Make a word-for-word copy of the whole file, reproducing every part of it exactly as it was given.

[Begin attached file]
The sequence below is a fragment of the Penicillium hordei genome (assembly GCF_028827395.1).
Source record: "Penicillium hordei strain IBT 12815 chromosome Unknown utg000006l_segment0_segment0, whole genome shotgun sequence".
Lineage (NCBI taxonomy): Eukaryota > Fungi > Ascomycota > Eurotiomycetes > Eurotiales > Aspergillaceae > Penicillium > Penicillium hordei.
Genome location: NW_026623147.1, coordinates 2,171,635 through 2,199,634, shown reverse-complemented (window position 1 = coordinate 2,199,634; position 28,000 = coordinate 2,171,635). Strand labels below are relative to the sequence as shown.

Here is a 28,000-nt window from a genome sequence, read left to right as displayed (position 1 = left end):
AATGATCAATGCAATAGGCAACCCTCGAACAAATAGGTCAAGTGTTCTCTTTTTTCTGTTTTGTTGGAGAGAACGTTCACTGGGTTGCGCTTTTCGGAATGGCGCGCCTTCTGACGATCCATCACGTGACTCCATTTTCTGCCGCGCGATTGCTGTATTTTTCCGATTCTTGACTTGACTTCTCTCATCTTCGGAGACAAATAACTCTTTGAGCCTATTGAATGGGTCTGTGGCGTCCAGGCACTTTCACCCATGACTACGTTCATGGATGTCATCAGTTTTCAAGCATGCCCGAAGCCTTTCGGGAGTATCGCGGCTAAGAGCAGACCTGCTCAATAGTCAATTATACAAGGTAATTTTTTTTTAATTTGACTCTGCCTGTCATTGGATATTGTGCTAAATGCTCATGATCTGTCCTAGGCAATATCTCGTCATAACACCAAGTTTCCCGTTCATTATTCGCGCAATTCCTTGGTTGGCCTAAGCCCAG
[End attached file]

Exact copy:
The sequence below is a fragment of the Penicillium hordei genome (assembly GCF_028827395.1).
Source record: "Penicillium hordei strain IBT 12815 chromosome Unknown utg000006l_segment0_segment0, whole genome shotgun sequence".
Lineage (NCBI taxonomy): Eukaryota > Fungi > Ascomycota > Eurotiomycetes > Eurotiales > Aspergillaceae > Penicillium > Penicillium hordei.
Genome location: NW_026623147.1, coordinates 2,171,635 through 2,199,634, shown reverse-complemented (window position 1 = coordinate 2,199,634; position 28,000 = coordinate 2,171,635). Strand labels below are relative to the sequence as shown.

Here is a 28,000-nt window from a genome sequence, read left to right as displayed (position 1 = left end):
AATGATCAATGCAATAGGCAACCCTCGAACAAATAGGTCAAGTGTTCTCTTTTTTCTGTTTTGTTGGAGAGAACGTTCACTGGGTTGCGCTTTTCGGAATGGCGCGCCTTCTGACGATCCATCACGTGACTCCATTTTCTGCCGCGCGATTGCTGTATTTTTCCGATTCTTGACTTGACTTCTCTCATCTTCGGAGACAAATAACTCTTTGAGCCTATTGAATGGGTCTGTGGCGTCCAGGCACTTTCACCCATGACTACGTTCATGGATGTCATCAGTTTTCAAGCATGCCCGAAGCCTTTCGGGAGTATCGCGGCTAAGAGCAGACCTGCTCAATAGTCAATTATACAAGGTAATTTTTTTTTAATTTGACTCTGCCTGTCATTGGATATTGTGCTAAATGCTCATGATCTGTCCTAGGCAATATCTCGTCATAACACCAAGTTTCCCGTTCATTATTCGCGCAATTCCTTGGTTGGCCTAAGCCCAG